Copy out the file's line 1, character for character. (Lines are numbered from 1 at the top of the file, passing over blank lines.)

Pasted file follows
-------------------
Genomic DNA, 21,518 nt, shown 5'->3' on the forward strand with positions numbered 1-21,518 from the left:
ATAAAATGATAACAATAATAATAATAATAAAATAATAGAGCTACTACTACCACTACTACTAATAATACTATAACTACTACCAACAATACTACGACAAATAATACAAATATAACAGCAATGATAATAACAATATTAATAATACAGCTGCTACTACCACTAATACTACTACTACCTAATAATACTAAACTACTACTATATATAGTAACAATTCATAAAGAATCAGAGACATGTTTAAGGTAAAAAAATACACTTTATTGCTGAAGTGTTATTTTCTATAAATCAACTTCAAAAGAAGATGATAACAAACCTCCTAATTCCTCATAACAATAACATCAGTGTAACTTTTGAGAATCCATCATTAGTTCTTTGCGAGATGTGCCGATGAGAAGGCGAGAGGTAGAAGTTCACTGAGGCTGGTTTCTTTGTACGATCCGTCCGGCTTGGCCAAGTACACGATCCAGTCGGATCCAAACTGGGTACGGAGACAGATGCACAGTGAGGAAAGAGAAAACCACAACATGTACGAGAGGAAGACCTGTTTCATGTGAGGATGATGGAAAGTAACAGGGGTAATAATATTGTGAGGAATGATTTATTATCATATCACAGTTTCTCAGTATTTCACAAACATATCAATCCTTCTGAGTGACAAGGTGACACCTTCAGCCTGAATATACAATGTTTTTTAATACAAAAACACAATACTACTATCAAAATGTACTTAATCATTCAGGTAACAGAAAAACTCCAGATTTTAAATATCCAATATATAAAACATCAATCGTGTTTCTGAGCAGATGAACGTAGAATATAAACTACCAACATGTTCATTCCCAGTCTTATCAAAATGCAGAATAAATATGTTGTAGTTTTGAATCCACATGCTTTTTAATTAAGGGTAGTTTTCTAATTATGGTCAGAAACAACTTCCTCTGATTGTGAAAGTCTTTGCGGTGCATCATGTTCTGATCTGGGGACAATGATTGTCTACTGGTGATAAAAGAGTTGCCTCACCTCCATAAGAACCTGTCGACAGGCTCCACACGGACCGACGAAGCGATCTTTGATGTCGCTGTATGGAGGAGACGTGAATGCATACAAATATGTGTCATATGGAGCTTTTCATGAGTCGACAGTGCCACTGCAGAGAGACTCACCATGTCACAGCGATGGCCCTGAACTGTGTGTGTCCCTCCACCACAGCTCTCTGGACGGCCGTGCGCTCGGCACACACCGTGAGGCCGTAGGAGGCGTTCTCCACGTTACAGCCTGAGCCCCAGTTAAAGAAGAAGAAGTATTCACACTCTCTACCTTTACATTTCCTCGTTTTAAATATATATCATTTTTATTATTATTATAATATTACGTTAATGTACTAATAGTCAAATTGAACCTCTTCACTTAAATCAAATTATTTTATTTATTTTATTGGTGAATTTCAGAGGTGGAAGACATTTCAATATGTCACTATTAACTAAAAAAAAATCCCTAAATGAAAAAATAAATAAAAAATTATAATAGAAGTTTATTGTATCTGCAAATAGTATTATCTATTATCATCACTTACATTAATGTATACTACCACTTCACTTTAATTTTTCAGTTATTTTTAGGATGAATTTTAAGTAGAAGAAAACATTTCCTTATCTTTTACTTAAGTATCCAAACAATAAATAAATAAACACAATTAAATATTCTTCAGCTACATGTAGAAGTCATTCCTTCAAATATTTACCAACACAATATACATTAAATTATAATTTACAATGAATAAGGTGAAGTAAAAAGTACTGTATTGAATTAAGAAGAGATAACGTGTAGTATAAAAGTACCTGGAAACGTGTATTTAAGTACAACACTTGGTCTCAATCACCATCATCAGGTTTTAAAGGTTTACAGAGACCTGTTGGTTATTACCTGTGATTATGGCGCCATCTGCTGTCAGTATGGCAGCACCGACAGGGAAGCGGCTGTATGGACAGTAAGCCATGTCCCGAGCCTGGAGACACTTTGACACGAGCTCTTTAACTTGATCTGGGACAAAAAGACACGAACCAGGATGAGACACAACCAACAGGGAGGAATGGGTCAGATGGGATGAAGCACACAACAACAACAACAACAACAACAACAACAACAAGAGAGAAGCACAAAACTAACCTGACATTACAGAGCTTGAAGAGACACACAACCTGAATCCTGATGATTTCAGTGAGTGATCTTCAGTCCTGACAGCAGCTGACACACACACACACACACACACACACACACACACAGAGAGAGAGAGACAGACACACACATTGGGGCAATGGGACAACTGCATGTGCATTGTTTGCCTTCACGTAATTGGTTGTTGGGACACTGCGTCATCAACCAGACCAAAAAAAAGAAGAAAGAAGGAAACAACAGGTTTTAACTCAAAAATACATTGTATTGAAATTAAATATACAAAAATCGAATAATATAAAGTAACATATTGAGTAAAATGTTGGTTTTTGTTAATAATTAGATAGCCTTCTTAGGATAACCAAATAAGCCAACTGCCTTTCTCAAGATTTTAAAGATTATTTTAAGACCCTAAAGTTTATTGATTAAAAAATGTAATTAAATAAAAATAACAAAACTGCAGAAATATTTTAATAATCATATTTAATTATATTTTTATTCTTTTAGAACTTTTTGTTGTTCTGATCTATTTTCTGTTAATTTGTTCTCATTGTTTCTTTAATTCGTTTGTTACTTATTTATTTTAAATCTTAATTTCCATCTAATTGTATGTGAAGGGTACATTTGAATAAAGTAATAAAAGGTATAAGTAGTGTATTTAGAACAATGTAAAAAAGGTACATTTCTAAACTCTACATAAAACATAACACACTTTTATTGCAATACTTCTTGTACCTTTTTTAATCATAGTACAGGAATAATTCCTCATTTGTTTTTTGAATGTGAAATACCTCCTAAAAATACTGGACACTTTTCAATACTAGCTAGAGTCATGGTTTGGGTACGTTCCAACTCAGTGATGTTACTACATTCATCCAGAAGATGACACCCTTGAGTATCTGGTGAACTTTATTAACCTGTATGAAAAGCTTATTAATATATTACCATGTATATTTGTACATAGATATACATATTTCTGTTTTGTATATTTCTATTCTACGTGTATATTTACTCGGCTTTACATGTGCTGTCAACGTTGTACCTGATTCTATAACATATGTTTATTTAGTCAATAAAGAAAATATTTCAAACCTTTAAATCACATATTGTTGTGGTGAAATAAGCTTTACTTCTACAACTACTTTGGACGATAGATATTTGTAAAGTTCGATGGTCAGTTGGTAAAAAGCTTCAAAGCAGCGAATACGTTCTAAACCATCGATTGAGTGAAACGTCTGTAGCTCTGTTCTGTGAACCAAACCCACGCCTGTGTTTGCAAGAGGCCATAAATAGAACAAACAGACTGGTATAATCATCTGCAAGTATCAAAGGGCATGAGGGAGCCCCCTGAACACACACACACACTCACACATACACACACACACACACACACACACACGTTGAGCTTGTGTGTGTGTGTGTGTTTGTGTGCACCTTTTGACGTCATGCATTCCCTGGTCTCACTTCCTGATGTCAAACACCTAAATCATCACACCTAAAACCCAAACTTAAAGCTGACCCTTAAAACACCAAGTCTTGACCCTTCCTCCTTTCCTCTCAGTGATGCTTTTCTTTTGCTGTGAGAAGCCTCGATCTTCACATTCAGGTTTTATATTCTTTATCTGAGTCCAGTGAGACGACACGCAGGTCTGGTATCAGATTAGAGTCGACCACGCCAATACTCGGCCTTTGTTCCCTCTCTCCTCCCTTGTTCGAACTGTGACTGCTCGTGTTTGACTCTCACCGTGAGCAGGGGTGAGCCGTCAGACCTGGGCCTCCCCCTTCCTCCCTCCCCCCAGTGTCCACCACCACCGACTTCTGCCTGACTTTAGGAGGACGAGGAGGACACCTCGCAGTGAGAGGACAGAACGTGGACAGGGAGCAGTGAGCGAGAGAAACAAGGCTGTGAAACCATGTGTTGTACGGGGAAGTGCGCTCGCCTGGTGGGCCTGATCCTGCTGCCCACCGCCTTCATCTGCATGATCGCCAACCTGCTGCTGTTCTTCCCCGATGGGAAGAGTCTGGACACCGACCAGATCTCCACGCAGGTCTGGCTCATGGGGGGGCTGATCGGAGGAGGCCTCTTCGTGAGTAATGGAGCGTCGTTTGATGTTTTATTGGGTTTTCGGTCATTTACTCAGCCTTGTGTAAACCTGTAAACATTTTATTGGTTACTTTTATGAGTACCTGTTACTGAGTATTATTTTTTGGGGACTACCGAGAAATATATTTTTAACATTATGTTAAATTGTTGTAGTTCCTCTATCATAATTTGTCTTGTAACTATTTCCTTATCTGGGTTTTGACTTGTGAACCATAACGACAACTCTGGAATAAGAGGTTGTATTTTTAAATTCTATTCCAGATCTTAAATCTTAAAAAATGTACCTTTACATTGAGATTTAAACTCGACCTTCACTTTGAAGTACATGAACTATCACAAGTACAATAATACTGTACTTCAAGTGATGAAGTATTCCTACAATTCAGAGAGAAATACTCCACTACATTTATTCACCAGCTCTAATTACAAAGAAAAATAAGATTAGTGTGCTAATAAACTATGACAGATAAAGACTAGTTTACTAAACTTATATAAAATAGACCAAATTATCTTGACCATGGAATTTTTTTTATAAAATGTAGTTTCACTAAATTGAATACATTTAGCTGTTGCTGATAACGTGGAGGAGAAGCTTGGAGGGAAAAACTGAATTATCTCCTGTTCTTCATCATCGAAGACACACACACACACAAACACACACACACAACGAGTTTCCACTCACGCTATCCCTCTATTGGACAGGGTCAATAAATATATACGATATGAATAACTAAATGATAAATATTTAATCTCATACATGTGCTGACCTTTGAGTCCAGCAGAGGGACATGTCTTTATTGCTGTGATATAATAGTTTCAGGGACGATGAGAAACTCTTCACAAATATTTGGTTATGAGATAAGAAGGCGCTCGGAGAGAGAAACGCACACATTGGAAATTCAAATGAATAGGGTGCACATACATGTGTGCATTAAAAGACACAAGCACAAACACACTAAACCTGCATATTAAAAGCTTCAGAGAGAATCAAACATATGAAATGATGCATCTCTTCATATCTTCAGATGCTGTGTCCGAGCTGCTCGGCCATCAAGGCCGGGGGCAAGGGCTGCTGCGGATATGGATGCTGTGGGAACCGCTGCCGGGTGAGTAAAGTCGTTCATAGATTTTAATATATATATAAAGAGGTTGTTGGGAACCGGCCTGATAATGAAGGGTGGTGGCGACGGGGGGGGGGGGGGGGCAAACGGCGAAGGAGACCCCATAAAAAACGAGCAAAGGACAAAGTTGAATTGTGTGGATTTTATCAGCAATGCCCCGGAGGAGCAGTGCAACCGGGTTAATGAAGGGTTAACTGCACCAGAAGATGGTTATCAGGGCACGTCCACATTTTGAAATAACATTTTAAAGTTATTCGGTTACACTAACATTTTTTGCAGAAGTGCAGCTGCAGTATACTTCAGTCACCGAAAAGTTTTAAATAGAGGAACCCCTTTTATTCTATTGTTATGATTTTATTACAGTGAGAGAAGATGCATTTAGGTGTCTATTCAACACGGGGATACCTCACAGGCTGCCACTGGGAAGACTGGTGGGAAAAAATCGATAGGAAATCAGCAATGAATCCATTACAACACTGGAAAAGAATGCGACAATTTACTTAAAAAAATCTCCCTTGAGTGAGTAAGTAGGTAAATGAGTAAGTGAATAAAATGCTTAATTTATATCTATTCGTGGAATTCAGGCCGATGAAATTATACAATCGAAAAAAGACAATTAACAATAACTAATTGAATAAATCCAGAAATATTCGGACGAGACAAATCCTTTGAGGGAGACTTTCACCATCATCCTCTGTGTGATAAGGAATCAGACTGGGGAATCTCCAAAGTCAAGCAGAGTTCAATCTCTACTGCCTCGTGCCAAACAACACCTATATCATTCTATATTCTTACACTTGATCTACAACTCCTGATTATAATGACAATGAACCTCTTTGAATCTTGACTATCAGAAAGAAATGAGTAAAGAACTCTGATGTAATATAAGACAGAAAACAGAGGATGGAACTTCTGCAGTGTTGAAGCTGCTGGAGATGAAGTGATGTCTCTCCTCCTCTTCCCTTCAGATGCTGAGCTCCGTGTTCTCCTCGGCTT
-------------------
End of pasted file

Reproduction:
Genomic DNA, 21,518 nt, shown 5'->3' on the forward strand with positions numbered 1-21,518 from the left: